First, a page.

May 9, 2002

Police slammed in new human rights report

Zambia's human rights record has been slammed in a new report by a local human rights NGO, with the police coming in for particular criticism. Afronet executive director Ngande Mwanajiti told IRIN their newly released report, entitled 'Zambia Human Rights 2001', found abuses in freedom of association, freedom of expression and misconduct over the organisation of last year's election. It also alleged there was a pattern of political assassinations, and documented grave human rights abuses by the police.

The report, which covers the period between January and December 2001, documented at least 20 cases of individuals who had been shot by police or of people dying in suspicious circumstances in police custody. It focused on the government's rejection of the recommendations of a commission into torture by Judge Japhet Banda that was critical of the police. Banda had investigated allegations of the torture of soldiers arrested after a failed coup attempt in 1997. He recommended compensation for victims and that senior police officers retire. The government of then president Frederick Chiluba rejected both suggestions.

Mwanajiti said the fact that those implicated remained in public office made it difficult to eliminate police brutality. "We are also alarmed at the pattern of political assassinations. Last year Paul Tembo was shot dead in the early hours of the day he was due to testify in a misappropriation case which had already found one cabinet minister and two other people guilty," Mwanajiti said. Tembo was a former campaign manager for Chiluba but had defected to the opposition Forum for Democracy and Development shortly before his death. "Zambians also want to reduce the powers of the president," he said. The current president [Levy Mwanawasa] is the Minister of Defence and the Commander in Chief of all the armed forced making him the boss of all government departments that control law and order."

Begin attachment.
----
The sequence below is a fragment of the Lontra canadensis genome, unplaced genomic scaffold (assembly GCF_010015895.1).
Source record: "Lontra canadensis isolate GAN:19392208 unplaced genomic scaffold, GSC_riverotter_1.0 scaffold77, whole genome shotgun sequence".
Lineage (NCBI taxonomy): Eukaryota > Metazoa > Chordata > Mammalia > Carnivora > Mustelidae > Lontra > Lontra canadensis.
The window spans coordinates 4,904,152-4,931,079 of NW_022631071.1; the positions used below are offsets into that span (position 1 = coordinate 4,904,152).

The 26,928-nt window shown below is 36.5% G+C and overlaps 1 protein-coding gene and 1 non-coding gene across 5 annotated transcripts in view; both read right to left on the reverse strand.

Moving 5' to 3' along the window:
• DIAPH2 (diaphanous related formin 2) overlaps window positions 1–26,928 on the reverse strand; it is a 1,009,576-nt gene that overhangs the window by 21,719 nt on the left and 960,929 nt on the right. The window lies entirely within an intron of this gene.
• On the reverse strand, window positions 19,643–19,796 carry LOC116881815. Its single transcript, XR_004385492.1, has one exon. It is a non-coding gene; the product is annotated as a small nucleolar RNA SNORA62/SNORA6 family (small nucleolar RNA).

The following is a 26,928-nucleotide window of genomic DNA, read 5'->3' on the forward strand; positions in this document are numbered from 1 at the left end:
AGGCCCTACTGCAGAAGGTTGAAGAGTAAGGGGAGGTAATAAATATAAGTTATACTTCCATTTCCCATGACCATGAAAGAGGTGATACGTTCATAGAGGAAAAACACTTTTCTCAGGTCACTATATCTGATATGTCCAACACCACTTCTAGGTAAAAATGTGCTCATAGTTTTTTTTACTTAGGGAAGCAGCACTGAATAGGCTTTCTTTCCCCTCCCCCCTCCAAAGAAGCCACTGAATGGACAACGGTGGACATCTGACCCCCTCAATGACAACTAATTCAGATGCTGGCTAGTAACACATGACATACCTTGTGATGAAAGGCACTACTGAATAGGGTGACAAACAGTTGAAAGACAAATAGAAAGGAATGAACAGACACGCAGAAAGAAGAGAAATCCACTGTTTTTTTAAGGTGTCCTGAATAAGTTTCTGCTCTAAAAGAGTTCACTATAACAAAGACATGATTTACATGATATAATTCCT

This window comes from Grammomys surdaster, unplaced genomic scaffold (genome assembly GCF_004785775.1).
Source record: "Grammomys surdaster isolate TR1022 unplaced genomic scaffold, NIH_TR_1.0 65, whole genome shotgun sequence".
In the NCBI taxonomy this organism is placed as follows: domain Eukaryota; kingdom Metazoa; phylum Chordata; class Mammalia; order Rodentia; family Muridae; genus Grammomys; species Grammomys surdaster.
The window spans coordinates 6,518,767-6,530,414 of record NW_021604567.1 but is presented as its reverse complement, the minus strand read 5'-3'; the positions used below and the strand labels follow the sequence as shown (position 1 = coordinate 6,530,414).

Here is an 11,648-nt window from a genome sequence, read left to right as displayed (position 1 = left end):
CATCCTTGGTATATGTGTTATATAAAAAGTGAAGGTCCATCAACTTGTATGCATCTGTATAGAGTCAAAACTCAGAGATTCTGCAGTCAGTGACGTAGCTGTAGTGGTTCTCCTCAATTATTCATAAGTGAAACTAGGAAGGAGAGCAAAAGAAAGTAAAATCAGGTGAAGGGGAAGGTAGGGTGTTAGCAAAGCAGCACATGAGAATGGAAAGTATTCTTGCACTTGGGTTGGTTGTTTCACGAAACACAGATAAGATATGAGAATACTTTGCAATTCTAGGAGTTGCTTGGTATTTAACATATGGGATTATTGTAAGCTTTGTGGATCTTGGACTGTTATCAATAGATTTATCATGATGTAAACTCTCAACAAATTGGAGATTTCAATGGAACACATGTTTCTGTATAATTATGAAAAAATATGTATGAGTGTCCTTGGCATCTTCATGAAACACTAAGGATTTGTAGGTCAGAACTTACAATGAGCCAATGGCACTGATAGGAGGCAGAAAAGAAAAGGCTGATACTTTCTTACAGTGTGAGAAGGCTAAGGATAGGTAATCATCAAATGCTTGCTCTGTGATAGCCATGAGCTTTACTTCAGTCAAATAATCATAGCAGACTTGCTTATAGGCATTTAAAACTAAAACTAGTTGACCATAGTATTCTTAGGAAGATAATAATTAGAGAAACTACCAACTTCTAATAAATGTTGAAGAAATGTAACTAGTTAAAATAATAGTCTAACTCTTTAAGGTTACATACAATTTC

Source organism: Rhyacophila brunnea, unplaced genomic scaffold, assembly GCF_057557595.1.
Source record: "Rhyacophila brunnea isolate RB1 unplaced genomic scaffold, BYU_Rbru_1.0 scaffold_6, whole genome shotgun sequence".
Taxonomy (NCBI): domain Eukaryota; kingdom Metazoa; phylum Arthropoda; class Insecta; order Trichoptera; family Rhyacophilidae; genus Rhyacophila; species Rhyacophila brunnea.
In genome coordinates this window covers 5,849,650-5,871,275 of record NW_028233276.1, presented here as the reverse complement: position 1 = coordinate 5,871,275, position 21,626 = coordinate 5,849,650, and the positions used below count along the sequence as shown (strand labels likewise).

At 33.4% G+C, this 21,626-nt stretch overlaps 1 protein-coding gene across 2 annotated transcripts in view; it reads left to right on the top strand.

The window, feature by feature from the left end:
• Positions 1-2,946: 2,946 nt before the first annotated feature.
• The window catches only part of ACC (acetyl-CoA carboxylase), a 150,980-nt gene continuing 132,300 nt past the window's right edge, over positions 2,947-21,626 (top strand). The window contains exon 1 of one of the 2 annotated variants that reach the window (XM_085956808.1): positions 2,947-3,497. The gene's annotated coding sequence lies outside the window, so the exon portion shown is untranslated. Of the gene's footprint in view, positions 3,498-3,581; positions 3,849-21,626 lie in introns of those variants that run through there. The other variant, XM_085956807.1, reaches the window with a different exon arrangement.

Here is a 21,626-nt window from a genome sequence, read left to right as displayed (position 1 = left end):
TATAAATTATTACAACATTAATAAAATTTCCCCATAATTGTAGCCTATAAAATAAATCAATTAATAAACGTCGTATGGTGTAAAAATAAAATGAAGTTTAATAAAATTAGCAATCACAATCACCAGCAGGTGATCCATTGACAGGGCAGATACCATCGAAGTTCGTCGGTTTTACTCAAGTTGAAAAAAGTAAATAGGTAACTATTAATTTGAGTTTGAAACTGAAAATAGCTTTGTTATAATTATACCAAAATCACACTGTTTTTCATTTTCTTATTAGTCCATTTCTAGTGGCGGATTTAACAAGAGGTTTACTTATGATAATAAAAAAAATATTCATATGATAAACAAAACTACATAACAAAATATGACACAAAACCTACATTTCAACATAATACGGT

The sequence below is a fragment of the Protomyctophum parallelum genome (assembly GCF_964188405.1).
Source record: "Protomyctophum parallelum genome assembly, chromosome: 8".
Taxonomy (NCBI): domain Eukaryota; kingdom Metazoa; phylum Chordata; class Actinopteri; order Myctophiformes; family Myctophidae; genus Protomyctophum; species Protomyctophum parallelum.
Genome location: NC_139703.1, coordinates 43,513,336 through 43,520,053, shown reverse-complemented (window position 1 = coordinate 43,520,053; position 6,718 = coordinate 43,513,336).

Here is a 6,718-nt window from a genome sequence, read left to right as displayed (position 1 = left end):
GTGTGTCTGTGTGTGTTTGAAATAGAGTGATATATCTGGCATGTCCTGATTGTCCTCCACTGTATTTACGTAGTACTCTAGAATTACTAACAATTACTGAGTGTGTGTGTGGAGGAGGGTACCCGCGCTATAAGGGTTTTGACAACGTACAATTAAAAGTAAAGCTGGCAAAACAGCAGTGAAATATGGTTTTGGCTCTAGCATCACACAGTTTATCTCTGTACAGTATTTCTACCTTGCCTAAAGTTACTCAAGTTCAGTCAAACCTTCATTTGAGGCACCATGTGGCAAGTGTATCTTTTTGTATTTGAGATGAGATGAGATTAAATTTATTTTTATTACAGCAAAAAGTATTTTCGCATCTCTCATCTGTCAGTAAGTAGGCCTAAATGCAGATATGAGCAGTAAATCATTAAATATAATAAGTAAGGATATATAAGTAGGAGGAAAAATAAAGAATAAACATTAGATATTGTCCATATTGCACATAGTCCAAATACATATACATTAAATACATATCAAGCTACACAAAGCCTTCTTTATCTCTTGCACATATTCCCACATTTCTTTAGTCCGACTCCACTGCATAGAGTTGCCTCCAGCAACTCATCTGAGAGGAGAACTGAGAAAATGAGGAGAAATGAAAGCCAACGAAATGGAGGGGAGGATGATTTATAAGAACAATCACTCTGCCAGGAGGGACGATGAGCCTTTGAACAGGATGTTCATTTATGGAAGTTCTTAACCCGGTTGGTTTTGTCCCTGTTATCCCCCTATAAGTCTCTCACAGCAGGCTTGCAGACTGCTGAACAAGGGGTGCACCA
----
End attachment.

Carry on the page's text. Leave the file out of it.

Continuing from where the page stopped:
Freedom of expression and the media was a perennial problem, Mwanajiti added. Despite a lively independent press, the government tried to cripple the private media by not advertising in their publications and keeping taxes high. The reported also cited lack of access to the media during December's general election. "Though the government keeps saying it is committed to improving the situation of the media it seems reluctant to introduce an Information Act which will guarantee access to information. At the moment draconian rules and regulations make it difficult for journalists to operate. Currently they are demoted or threatened if they don't toe the party line," the Afronet director alleged.

The report slated the 2001 election which brought Mwanawasa to power. "The Zambian Electoral Commission was extremely hostile to civic organisations. One of the main concerns was that at least 200,000 people were excluded because they didn't have the green citizenship card required to register to vote," said Mwanajiti. The European Union and the Carter Centre also condemned the 27 December election as flawed. "We are going to use the report to challenge the new government to respond to issues," Mwanajiti said. (IRIN)

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